Phone batteries, like all batteries, do degrade over time, which means they are increasingly incapable of holding the same amount of power. While they should have a lifespan of between three and five years, or between 500 and 1,000 charging cycles, a three-year-old phone battery is never going to keep going as long as a brand-new battery.

When should I charge my phone?
The golden rule is to keep your battery topped up somewhere between 30% and 90% most of the time. Top it up when it drops below 50%, but unplug it before it hits 100%. For this reason, you might want to reconsider leaving it plugged in overnight.

Pushing in the last charge from 80-100% causes a lithium-ion battery to age faster.

Maybe it’s better to recharge in the morning instead, at the breakfast table or on your office desk. That way, it is easier to keep an eye on the battery percentage during charging.

Should I charge my phone battery to 100%?
No, or at least not every time you charge it. Some people recommend that you do a full zero to 100% battery recharge (a “charge cycle”) once a month—as this re-calibrates the battery, which is a bit like restarting your computer.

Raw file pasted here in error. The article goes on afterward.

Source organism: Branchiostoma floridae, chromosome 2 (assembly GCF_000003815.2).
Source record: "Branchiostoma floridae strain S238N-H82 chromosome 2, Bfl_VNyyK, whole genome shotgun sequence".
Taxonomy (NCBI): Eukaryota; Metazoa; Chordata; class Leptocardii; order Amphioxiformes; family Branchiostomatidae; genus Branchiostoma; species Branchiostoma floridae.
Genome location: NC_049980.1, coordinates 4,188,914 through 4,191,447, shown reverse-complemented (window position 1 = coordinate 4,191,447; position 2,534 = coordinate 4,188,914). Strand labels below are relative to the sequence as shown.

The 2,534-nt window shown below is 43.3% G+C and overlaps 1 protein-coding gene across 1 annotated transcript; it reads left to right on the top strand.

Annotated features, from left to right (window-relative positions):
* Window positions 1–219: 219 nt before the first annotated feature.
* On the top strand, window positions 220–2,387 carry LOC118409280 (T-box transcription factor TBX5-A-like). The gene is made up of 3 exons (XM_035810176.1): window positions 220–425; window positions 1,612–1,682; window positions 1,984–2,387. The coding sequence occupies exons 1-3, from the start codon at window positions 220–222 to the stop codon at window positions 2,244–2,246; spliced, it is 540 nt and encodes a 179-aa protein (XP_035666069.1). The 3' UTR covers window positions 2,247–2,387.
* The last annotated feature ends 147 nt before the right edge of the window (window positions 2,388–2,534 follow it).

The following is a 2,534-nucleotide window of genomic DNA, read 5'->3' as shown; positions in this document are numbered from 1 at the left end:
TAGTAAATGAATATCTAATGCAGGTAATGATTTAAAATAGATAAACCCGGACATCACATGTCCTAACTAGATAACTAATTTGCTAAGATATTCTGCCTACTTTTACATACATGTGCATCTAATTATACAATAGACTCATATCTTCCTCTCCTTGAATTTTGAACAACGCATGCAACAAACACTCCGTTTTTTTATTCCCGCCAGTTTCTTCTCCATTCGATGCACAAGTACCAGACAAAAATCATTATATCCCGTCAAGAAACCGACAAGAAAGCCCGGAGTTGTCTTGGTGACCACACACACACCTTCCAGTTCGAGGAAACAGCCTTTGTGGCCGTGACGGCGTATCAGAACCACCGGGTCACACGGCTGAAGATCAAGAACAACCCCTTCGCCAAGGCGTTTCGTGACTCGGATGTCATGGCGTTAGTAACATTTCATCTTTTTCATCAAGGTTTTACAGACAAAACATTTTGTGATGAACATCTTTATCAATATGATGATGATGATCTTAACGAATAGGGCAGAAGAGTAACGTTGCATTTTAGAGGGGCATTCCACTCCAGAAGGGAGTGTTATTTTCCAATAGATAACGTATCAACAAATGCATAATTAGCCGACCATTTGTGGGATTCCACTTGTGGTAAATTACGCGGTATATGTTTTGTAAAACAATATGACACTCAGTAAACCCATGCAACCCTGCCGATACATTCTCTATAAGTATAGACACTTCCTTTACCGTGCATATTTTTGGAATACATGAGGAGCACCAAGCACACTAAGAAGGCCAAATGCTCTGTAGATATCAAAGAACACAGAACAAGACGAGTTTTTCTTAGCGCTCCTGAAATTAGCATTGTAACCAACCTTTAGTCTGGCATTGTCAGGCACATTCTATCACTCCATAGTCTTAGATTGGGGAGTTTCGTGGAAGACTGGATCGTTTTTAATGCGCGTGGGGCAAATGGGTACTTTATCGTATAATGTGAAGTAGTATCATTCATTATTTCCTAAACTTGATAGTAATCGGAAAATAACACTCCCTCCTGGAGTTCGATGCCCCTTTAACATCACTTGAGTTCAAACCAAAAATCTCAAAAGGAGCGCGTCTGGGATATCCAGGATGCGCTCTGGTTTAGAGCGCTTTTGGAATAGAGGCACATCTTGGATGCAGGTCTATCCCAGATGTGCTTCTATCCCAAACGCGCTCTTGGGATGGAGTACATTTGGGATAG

But others disregard this as a myth for current lithium-ion batteries in phones.

To keep your long-term battery life in good health, frequent, small charges are better than full recharging.

The deeper you discharge a lithium battery, the more stress is inflicted on the battery. So, topping up frequently extends battery life.

Should I charge my phone overnight?
As a rule, it’s best to avoid, despite the convenience of waking up with a full battery in the morning. Each full charge counts as a ‘cycle’, and your phone is only built to last for a set number.

If you charge overnight, you are guaranteed to miss when the phone exceeds the magic 80% mark that is best for extended long-term life.

While most modern smartphones have built-in sensors to shut off charging when they hit 100%, if still turned on they will lose a small amount of battery while idle.